Star Trek 1371: Mission's End, Issue 1

1371. Mission's End, Issue 1

PUBLICATION: Star Trek: Mission's End #1, IDW Comics, March 2009

CREATORS: Ty Templeton (writer), Steve Molnar (artist)

STARDATE: 1136.2 (before Where No Man Has Gone Before)

PLOT: The Enterprise is participating in the first contact mission with the spider civilization of the artificial planet Archernar IV with a survey team commanded by Captain Cassady (who seems immune to Kirk's charms). In the jungle, Kirk's party is uncharacteristically attacked by giant bugs the spiders use as pets, mounts and food. After that survey, they meet the Archernarians, and Cassady is instrumental in getting them communicate. They are invited to a dinner where once again, a bug attacks. The Archernarians think this is great sport. Meanwhile, Spock has been looking at the planet's power core and the Archernarians' efforts to unlock its power and turn the ancient station into a ship. Kirk believes they have the potential for either exploration or destruction...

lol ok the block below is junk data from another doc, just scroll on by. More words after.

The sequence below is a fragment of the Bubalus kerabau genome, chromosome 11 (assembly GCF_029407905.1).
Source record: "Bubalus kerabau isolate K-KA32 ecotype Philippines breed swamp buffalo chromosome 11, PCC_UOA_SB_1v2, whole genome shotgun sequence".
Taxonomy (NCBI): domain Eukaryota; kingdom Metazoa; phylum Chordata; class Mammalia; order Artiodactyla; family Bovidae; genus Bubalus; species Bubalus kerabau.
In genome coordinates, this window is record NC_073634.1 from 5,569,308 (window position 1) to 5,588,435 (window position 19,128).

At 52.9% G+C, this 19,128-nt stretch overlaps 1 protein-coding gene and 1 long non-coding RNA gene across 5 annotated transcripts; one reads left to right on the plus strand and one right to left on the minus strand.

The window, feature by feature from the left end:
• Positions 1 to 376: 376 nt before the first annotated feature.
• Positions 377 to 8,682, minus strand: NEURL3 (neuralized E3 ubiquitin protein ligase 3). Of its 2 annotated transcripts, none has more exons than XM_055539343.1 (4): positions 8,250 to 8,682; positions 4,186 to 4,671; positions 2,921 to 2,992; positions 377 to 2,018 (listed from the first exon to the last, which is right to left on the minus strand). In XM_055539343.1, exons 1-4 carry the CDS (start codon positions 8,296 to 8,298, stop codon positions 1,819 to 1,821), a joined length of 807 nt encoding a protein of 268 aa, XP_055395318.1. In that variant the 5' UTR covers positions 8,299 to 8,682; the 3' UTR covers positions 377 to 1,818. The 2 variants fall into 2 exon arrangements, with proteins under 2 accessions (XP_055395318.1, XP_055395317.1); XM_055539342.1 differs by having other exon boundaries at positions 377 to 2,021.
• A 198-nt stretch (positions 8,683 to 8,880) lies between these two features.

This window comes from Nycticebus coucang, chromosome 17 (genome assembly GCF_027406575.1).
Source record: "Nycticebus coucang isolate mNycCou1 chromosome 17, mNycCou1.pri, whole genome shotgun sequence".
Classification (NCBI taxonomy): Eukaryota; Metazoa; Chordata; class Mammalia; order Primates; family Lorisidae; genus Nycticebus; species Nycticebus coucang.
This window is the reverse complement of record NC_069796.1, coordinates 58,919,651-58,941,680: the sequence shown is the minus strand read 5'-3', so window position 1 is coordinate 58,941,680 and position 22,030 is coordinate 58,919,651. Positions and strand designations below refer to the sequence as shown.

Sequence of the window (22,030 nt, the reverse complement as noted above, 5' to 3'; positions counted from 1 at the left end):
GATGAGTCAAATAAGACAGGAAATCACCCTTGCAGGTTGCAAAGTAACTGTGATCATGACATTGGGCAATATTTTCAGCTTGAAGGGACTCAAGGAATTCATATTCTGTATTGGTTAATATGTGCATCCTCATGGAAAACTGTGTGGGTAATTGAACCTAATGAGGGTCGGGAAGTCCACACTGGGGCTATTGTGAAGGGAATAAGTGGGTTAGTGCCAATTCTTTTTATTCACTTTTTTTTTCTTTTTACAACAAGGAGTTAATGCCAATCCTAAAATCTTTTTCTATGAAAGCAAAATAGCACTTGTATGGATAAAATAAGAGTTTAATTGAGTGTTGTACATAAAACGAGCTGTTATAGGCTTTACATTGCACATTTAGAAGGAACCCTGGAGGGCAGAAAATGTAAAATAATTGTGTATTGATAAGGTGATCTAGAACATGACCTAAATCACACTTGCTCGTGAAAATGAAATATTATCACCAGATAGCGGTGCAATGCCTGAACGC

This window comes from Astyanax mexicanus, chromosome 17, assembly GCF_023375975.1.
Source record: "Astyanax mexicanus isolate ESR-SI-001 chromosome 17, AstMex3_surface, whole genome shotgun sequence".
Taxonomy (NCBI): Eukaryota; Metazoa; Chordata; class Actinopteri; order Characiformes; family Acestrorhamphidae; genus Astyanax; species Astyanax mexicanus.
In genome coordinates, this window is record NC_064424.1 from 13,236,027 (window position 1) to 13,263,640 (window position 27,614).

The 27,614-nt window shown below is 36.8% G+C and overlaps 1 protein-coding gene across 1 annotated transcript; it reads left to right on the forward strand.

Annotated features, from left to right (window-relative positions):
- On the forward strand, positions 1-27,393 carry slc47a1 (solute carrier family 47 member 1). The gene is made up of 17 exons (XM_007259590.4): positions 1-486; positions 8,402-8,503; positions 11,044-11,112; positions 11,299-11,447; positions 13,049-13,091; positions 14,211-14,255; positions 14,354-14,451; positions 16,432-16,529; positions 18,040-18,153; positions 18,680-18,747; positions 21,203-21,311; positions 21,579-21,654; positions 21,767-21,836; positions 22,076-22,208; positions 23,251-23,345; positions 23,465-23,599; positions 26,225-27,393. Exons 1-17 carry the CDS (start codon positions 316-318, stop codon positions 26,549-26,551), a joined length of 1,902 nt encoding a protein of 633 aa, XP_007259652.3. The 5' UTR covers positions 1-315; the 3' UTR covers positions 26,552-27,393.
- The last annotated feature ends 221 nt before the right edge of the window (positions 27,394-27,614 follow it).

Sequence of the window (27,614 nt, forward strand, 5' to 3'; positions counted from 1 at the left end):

CONTINUITY: Kelso and Gary Mitchell (Where No Man Has Gone Before) are in the crew. Sulu is in Science blue as per his first appearance in WNMHGB. This is apparently the first mission where Kirk can test his crew's teamwork.

DIVERGENCES: A female Starfleet captain in this day and age? Janice Lester got it all wrong (Turnabout Intruder).

PANEL OF THE DAY - Reality TV is no longer a "human thing".
REVIEW: Steve Molnar has fun drawing environments and critters, complementing well Ty Templeton's story of Kirk's early days on the Enterprise. The characters he brings into the fold are well used, with Uhura showing off her translation skills, Mitchell roguishly dismissing his friend's orders, Kirk being a little more serious than usual perhaps nervous for his new command, and Spock mistrusting Kelso's emotional state. Captain Cassady is an enigma, unimpressed by Kirk's macho bravado and making sure she owes him nothing. The spiders are an interesting race too, standing on the edge of both comic relief and potential villainy, and anthropological detail is used to good effect in their first contact. How is this "mission's end"? Well, the next issue propels us to the end of the five-year mission, as the spiders become relevant again. Sort of manufactured bookends to Kirk's deep space assignment.